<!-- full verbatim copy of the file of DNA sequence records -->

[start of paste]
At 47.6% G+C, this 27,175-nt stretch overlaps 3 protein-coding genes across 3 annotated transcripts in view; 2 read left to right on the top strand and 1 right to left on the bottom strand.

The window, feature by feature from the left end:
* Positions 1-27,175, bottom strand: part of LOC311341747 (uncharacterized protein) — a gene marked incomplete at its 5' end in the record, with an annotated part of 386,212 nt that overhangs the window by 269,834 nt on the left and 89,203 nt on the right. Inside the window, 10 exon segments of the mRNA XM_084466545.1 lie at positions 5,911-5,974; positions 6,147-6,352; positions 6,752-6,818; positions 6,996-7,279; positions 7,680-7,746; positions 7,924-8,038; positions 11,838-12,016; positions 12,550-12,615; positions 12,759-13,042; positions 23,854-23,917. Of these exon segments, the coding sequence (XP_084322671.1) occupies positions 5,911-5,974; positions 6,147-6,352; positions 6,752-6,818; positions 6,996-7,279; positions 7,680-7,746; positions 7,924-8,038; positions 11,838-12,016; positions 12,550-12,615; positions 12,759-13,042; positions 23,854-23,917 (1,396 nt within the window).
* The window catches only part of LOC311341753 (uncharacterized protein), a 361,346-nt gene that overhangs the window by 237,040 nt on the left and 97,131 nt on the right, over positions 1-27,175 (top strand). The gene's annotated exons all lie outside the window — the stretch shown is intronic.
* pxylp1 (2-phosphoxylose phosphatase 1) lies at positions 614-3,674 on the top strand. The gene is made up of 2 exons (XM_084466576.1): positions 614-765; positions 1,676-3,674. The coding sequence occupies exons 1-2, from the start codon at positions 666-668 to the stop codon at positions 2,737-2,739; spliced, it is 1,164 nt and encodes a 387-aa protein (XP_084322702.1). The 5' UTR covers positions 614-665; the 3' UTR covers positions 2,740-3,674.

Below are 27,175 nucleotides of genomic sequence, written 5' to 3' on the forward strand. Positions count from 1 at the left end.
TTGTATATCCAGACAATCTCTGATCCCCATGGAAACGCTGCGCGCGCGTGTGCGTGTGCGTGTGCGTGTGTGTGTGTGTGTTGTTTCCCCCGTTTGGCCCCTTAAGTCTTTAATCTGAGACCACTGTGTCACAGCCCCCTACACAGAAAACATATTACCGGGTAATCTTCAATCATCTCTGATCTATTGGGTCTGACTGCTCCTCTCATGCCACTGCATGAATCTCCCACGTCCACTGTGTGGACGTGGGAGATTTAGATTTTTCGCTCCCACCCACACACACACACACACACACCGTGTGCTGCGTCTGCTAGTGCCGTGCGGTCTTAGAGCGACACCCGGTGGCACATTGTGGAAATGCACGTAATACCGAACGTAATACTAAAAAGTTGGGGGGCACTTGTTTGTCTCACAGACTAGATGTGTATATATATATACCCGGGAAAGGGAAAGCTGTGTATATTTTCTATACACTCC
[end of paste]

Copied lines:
At 47.6% G+C, this 27,175-nt stretch overlaps 3 protein-coding genes across 3 annotated transcripts in view; 2 read left to right on the top strand and 1 right to left on the bottom strand.

The window, feature by feature from the left end:
* Positions 1-27,175, bottom strand: part of LOC311341747 (uncharacterized protein) — a gene marked incomplete at its 5' end in the record, with an annotated part of 386,212 nt that overhangs the window by 269,834 nt on the left and 89,203 nt on the right. Inside the window, 10 exon segments of the mRNA XM_084466545.1 lie at positions 5,911-5,974; positions 6,147-6,352; positions 6,752-6,818; positions 6,996-7,279; positions 7,680-7,746; positions 7,924-8,038; positions 11,838-12,016; positions 12,550-12,615; positions 12,759-13,042; positions 23,854-23,917. Of these exon segments, the coding sequence (XP_084322671.1) occupies positions 5,911-5,974; positions 6,147-6,352; positions 6,752-6,818; positions 6,996-7,279; positions 7,680-7,746; positions 7,924-8,038; positions 11,838-12,016; positions 12,550-12,615; positions 12,759-13,042; positions 23,854-23,917 (1,396 nt within the window).
* The window catches only part of LOC311341753 (uncharacterized protein), a 361,346-nt gene that overhangs the window by 237,040 nt on the left and 97,131 nt on the right, over positions 1-27,175 (top strand). The gene's annotated exons all lie outside the window — the stretch shown is intronic.
* pxylp1 (2-phosphoxylose phosphatase 1) lies at positions 614-3,674 on the top strand. The gene is made up of 2 exons (XM_084466576.1): positions 614-765; positions 1,676-3,674. The coding sequence occupies exons 1-2, from the start codon at positions 666-668 to the stop codon at positions 2,737-2,739; spliced, it is 1,164 nt and encodes a 387-aa protein (XP_084322702.1). The 5' UTR covers positions 614-665; the 3' UTR covers positions 2,740-3,674.

Below are 27,175 nucleotides of genomic sequence, written 5' to 3' on the forward strand. Positions count from 1 at the left end.
TTGTATATCCAGACAATCTCTGATCCCCATGGAAACGCTGCGCGCGCGTGTGCGTGTGCGTGTGCGTGTGTGTGTGTGTGTTGTTTCCCCCGTTTGGCCCCTTAAGTCTTTAATCTGAGACCACTGTGTCACAGCCCCCTACACAGAAAACATATTACCGGGTAATCTTCAATCATCTCTGATCTATTGGGTCTGACTGCTCCTCTCATGCCACTGCATGAATCTCCCACGTCCACTGTGTGGACGTGGGAGATTTAGATTTTTCGCTCCCACCCACACACACACACACACACACCGTGTGCTGCGTCTGCTAGTGCCGTGCGGTCTTAGAGCGACACCCGGTGGCACATTGTGGAAATGCACGTAATACCGAACGTAATACTAAAAAGTTGGGGGGCACTTGTTTGTCTCACAGACTAGATGTGTATATATATATACCCGGGAAAGGGAAAGCTGTGTATATTTTCTATACACTCC